Smart Home – Easier Access for Law Enforcement?

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Technology in the 21st century far surpasses anything we could have imagined in the early part of the 20th.

What was once only a science fiction dream set in the distant future has become the age of smartphones, talking cars and computers that can operate on voice command. The rapid development of the digital age brings with it many benefits and conveniences. But, as with all advances in technology, it has the potential to leave you open to a whole new set of difficulties. Home security and security systems in the digital age is great, but it also provides one of the greatest areas of concern.

Smart Home Privacy


As of May 2013, according to Pew Research Internet Project, only 91% of the population in America owned a cell phone. According to the Census Bureau, nearly 80% of households have computers or other devices used to connect to the internet. Most of these devices have cameras in them.Most home security systems today offer video surveillance and storage as part of the package. This video can be accessed by you and by the security company in the event of something happening.

With so much video out in cyberspace, privacy concerns have become a major issue in recent years. More frequently we hear of government agencies accessing customer data through programs like NSA data mining, FBI warrantless wiretaps, and other various law enforcement applications. As law abiding citizens, you obviously want police and other law enforcement to be able to do their jobs well. However, you may not want them peering into your bedrooms, cupboards and living rooms.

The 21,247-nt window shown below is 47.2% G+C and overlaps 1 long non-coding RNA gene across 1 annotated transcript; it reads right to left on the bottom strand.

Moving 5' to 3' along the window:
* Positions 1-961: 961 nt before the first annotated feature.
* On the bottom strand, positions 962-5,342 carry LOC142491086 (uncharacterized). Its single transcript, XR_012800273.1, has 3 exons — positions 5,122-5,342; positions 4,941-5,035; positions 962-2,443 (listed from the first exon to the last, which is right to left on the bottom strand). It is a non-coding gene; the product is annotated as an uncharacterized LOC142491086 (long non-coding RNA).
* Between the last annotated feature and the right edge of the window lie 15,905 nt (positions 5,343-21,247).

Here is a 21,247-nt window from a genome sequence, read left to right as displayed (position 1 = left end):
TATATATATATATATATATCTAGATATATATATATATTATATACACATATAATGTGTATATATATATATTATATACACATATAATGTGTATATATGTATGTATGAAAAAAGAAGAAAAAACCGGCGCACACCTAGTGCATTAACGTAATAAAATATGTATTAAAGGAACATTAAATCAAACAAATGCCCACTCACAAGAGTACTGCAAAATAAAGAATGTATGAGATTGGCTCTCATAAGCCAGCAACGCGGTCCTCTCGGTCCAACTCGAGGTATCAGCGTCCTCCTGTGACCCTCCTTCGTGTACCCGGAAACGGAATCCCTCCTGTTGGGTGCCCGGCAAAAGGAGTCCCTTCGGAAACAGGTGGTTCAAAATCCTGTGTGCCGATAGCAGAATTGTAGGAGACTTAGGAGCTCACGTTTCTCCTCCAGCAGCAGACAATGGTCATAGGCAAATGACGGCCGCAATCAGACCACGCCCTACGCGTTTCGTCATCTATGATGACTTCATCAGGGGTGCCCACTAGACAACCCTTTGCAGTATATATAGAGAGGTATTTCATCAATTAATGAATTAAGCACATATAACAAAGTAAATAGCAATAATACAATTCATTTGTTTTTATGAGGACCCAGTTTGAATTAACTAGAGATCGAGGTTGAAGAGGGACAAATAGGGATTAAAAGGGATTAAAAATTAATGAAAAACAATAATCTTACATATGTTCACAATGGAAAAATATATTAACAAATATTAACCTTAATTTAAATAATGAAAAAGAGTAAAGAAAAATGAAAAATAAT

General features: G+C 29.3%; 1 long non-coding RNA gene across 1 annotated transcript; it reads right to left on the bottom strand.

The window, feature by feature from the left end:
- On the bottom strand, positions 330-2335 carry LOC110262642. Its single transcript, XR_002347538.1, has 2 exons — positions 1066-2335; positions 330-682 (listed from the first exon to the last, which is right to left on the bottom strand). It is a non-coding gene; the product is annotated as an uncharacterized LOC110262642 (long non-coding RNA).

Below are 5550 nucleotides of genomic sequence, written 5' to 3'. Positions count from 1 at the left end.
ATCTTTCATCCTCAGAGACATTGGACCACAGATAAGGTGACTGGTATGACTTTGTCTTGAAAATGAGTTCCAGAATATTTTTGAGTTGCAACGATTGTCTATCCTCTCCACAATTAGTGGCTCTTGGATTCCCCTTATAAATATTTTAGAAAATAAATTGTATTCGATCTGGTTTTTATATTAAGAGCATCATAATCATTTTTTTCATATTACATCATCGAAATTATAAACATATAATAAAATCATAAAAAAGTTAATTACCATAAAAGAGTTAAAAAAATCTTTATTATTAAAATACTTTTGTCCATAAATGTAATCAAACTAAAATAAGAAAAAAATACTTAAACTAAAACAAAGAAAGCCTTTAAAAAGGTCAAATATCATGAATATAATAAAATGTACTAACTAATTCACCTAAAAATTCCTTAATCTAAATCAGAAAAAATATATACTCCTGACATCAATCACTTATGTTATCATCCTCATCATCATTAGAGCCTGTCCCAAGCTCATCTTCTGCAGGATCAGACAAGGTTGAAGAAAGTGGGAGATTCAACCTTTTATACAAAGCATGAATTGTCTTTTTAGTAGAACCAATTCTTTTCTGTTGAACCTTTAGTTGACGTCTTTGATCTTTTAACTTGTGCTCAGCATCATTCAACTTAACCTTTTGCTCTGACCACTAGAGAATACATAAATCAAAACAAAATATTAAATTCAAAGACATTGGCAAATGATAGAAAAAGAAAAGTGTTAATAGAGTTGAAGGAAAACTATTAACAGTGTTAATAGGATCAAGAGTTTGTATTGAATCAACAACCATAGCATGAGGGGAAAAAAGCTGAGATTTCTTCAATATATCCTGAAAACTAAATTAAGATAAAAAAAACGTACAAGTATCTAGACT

What Does a Smart Home Do?

Smart homes can be as simple as being able to set your thermostat and DVR from your mobile phone. Or they can be as complex as having every appliance in your home wired into a matrix that allows you to turn things on, set utilities, and access your video surveillance from any place you may be. It’s important to be aware of the level of access available to you.

As technology continues to advance, there will be additional areas of control. Computers will be able to monitor environmental factors and even the habits of the people living in a home to intuitively control comfort and efficiency. As this ambient monitoring increases, so does the possibility of outside access.

Law Enforcement Privacy Regulations

Law enforcement is increasingly using technology in efforts to stop crime and catch criminals. The upside is that convictions tend to be more solid, with fewer errors due to of lack of evidence. The downside is that they are increasingly making the case that they should be allowed to invade homeowners’ privacy in their efforts to be more efficient. Home security systems, particularly systems that store video off-site, are the biggest concern.

There are three ways law enforcement can obtain access to video footage of your home security: just ask, subpoena or search warrant. For a search warrant, they must prove to a judge that there is probable cause; basically that they have reason to believe something in the footage will lead to the conviction of a specific person in a specific crime. Subpoenas don’t require such stringent specifications, only that they claim there might be something relevant present.

The “just asking” option can be touchy. You may not think you have anything to hide and then you realize they see things you really wish they hadn’t. Also, if you refuse, you’re automatically under a bit more suspicion of something than otherwise. After all, people have bought into the idea, “Well, if you have nothing to hide…” without realizing there are significant principles involved.

As law enforcement seeks to do continue to do more with fewer resources, and technology keeps making our homes smarter, it’s important for you to be aware of what your house is tracking, how that data is stored, and how it can be accessed by people other than you.

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